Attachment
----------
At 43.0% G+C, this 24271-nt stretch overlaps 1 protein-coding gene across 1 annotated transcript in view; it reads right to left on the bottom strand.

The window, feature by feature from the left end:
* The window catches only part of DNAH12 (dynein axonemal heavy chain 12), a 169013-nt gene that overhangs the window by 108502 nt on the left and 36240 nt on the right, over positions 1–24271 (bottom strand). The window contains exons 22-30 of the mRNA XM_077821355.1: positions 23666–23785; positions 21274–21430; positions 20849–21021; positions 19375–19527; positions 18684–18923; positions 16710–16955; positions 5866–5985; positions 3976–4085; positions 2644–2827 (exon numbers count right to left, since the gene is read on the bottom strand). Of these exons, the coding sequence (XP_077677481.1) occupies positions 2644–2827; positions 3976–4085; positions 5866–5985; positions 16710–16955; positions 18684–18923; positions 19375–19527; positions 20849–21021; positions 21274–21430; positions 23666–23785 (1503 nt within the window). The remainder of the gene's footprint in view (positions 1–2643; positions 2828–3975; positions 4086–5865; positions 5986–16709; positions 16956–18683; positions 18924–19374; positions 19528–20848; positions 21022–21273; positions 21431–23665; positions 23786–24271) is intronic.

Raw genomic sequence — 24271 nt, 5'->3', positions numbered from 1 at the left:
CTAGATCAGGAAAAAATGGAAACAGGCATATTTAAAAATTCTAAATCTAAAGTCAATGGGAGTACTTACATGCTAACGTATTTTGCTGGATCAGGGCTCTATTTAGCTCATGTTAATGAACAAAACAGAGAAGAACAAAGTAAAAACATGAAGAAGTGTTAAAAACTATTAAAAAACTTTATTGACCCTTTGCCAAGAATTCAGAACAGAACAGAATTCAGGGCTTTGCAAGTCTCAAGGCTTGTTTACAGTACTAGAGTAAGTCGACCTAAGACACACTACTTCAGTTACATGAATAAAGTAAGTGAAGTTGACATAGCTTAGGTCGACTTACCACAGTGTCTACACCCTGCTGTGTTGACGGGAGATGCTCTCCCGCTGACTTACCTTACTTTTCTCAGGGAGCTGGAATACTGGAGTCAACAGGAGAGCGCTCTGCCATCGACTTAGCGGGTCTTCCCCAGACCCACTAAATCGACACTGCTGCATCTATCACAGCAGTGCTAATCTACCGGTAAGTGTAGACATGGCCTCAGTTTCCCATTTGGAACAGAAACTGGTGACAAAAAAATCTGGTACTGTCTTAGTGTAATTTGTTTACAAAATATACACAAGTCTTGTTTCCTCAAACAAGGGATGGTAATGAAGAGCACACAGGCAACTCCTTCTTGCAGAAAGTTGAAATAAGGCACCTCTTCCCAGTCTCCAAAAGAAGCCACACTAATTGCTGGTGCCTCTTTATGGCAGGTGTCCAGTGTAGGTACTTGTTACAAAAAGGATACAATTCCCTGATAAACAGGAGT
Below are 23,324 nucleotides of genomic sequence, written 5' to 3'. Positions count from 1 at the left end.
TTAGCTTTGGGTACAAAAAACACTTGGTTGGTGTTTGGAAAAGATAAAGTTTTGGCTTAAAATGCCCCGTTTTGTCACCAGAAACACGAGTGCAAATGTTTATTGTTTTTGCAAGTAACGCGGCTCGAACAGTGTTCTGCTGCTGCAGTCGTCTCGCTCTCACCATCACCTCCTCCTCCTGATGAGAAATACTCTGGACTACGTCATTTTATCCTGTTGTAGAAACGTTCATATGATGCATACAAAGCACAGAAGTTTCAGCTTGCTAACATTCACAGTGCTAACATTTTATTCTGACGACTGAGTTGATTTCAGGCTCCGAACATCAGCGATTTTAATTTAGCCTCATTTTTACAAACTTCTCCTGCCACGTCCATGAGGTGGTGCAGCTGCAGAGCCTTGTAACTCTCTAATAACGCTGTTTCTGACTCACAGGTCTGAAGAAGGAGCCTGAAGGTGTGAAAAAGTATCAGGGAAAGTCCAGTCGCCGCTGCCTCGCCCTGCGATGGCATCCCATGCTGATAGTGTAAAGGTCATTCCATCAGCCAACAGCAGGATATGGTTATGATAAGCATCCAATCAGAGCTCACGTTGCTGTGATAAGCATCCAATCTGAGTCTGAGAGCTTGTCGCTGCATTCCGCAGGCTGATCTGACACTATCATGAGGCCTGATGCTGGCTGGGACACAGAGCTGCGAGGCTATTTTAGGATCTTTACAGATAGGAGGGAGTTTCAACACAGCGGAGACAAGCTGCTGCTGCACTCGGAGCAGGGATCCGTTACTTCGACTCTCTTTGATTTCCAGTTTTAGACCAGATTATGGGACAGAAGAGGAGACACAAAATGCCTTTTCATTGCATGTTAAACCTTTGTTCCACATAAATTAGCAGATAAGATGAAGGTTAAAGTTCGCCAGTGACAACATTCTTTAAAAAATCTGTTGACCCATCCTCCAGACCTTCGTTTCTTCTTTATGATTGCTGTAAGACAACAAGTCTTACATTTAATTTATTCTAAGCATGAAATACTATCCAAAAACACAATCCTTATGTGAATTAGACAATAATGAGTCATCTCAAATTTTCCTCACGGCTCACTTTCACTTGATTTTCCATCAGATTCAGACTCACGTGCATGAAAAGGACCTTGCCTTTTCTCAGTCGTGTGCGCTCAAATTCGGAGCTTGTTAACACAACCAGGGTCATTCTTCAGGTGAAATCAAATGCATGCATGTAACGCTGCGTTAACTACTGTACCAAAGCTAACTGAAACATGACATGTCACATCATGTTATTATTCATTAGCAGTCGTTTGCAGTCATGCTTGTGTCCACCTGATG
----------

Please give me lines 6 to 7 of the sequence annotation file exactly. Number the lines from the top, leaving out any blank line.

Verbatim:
Below are 23,324 nucleotides of genomic sequence, written 5' to 3'. Positions count from 1 at the left end.
TTAGCTTTGGGTACAAAAAACACTTGGTTGGTGTTTGGAAAAGATAAAGTTTTGGCTTAAAATGCCCCGTTTTGTCACCAGAAACACGAGTGCAAATGTTTATTGTTTTTGCAAGTAACGCGGCTCGAACAGTGTTCTGCTGCTGCAGTCGTCTCGCTCTCACCATCACCTCCTCCTCCTGATGAGAAATACTCTGGACTACGTCATTTTATCCTGTTGTAGAAACGTTCATATGATGCATACAAAGCACAGAAGTTTCAGCTTGCTAACATTCACAGTGCTAACATTTTATTCTGACGACTGAGTTGATTTCAGGCTCCGAACATCAGCGATTTTAATTTAGCCTCATTTTTACAAACTTCTCCTGCCACGTCCATGAGGTGGTGCAGCTGCAGAGCCTTGTAACTCTCTAATAACGCTGTTTCTGACTCACAGGTCTGAAGAAGGAGCCTGAAGGTGTGAAAAAGTATCAGGGAAAGTCCAGTCGCCGCTGCCTCGCCCTGCGATGGCATCCCATGCTGATAGTGTAAAGGTCATTCCATCAGCCAACAGCAGGATATGGTTATGATAAGCATCCAATCAGAGCTCACGTTGCTGTGATAAGCATCCAATCTGAGTCTGAGAGCTTGTCGCTGCATTCCGCAGGCTGATCTGACACTATCATGAGGCCTGATGCTGGCTGGGACACAGAGCTGCGAGGCTATTTTAGGATCTTTACAGATAGGAGGGAGTTTCAACACAGCGGAGACAAGCTGCTGCTGCACTCGGAGCAGGGATCCGTTACTTCGACTCTCTTTGATTTCCAGTTTTAGACCAGATTATGGGACAGAAGAGGAGACACAAAATGCCTTTTCATTGCATGTTAAACCTTTGTTCCACATAAATTAGCAGATAAGATGAAGGTTAAAGTTCGCCAGTGACAACATTCTTTAAAAAATCTGTTGACCCATCCTCCAGACCTTCGTTTCTTCTTTATGATTGCTGTAAGACAACAAGTCTTACATTTAATTTATTCTAAGCATGAAATACTATCCAAAAACACAATCCTTATGTGAATTAGACAATAATGAGTCATCTCAAATTTTCCTCACGGCTCACTTTCACTTGATTTTCCATCAGATTCAGACTCACGTGCATGAAAAGGACCTTGCCTTTTCTCAGTCGTGTGCGCTCAAATTCGGAGCTTGTTAACACAACCAGGGTCATTCTTCAGGTGAAATCAAATGCATGCATGTAACGCTGCGTTAACTACTGTACCAAAGCTAACTGAAACATGACATGTCACATCATGTTATTATTCATTAGCAGTCGTTTGCAGTCATGCTTGTGTCCACCTGATG